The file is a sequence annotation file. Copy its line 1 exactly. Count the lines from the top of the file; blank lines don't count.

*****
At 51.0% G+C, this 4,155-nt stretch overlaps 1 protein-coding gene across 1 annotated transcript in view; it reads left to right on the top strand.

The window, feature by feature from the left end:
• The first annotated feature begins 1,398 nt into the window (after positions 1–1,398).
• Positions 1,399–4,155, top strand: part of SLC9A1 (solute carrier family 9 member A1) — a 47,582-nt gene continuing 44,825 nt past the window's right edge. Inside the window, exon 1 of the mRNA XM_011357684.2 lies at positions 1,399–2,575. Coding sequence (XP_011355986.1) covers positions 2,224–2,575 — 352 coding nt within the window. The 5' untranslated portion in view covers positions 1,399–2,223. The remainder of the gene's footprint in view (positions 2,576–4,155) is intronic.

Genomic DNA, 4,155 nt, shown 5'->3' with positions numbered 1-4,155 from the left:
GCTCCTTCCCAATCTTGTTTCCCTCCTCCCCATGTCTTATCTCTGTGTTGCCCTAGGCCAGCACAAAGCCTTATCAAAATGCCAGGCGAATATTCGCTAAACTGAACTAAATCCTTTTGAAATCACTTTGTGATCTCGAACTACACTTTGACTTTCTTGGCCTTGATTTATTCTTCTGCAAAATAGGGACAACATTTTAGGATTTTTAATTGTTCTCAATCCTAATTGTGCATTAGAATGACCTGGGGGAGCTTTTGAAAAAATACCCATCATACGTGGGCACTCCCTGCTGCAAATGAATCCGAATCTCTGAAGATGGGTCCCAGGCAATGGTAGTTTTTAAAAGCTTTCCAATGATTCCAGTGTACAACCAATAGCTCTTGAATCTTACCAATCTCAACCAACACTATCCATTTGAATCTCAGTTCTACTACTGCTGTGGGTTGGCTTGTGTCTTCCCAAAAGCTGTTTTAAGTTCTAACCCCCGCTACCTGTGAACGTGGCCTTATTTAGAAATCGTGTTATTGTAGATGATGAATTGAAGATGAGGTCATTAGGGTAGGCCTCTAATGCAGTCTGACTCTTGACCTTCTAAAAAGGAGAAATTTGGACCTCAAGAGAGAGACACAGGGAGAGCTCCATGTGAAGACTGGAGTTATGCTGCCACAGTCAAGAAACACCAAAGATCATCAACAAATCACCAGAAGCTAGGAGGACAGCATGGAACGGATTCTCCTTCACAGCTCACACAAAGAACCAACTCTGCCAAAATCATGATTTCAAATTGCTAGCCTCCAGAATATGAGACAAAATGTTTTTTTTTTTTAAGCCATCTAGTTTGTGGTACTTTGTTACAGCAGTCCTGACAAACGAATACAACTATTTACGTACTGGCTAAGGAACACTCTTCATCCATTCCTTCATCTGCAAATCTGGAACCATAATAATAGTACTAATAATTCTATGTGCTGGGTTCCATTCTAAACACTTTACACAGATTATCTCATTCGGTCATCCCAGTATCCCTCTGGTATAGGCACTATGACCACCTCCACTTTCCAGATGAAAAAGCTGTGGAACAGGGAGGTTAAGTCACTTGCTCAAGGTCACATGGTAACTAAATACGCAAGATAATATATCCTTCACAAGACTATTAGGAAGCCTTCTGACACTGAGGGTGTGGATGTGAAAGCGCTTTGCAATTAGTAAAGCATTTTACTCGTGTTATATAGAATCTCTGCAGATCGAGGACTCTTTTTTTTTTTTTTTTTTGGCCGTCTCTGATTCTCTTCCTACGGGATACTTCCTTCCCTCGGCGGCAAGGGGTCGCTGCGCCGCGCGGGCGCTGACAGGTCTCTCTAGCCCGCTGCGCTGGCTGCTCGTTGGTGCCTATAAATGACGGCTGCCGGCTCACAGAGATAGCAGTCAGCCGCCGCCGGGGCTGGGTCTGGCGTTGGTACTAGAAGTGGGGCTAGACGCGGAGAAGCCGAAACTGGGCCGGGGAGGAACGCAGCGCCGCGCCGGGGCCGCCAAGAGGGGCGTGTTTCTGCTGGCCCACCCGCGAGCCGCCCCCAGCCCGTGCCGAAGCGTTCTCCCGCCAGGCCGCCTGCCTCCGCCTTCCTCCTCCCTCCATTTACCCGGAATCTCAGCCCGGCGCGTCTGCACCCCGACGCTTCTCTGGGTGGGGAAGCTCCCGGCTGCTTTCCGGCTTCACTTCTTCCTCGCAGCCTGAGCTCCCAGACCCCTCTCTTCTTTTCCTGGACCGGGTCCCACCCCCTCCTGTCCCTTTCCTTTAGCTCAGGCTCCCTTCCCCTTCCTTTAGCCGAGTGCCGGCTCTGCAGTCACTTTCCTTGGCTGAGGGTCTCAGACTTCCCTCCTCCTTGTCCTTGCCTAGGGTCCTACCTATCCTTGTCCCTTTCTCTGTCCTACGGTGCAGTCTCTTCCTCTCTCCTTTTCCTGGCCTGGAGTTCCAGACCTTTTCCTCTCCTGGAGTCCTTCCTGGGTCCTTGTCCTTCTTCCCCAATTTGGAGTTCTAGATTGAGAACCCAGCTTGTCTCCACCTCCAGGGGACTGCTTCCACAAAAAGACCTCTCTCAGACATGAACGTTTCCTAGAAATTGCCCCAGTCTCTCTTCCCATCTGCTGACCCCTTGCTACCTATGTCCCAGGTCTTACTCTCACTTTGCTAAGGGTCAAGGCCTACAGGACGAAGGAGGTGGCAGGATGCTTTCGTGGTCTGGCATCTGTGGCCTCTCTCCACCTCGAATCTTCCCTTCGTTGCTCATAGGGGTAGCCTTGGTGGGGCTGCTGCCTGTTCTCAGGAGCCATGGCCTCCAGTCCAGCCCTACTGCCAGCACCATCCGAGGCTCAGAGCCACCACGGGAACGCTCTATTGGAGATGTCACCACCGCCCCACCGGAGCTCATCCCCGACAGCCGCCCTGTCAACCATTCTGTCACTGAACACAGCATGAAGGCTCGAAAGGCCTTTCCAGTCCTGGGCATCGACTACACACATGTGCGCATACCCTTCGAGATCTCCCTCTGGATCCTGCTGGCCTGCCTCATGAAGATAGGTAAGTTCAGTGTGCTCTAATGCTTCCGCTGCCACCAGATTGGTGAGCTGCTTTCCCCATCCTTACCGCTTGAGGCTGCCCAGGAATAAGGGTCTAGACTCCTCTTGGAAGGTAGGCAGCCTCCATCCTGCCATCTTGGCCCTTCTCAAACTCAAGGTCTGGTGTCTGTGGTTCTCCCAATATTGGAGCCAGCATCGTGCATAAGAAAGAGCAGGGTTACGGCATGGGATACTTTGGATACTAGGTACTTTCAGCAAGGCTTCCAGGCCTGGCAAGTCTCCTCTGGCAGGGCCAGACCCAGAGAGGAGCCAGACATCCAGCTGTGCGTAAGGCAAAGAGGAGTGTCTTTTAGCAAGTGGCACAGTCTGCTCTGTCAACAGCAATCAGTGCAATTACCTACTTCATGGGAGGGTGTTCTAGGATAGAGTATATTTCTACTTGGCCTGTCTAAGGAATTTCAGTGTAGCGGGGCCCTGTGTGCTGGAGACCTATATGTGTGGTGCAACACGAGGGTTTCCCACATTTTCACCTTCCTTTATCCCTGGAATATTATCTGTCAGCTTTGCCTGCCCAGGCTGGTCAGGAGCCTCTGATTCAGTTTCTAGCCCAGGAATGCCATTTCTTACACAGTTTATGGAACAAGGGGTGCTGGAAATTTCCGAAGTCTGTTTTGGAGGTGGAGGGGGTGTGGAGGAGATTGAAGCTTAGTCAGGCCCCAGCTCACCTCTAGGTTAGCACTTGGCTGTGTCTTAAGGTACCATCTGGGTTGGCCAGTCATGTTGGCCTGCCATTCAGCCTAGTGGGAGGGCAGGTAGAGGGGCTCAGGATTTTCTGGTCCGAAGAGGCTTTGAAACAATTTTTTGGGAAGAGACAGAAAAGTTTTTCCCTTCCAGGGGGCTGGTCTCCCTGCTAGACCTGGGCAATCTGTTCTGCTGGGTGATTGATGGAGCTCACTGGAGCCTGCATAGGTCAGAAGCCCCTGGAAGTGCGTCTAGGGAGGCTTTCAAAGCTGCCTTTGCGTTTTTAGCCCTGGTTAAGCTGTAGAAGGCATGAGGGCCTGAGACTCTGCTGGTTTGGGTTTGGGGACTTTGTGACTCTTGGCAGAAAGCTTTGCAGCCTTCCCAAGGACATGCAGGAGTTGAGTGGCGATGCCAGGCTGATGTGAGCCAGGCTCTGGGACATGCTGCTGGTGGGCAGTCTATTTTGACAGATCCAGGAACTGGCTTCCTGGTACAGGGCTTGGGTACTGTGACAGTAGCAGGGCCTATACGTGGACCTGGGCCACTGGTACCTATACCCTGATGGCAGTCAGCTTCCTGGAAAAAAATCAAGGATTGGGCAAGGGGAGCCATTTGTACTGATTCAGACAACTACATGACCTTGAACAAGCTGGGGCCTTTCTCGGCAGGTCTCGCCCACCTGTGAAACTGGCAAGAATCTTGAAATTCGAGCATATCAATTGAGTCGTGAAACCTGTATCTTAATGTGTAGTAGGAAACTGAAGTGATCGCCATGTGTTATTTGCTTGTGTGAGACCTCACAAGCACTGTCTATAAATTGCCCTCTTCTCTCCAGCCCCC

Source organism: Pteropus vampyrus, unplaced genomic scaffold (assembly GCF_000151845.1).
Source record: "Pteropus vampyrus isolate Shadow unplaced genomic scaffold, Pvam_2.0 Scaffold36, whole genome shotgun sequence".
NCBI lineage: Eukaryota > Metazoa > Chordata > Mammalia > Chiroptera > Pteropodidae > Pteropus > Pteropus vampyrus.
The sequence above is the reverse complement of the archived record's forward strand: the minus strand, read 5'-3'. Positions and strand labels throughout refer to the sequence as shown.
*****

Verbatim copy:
At 51.0% G+C, this 4,155-nt stretch overlaps 1 protein-coding gene across 1 annotated transcript in view; it reads left to right on the top strand.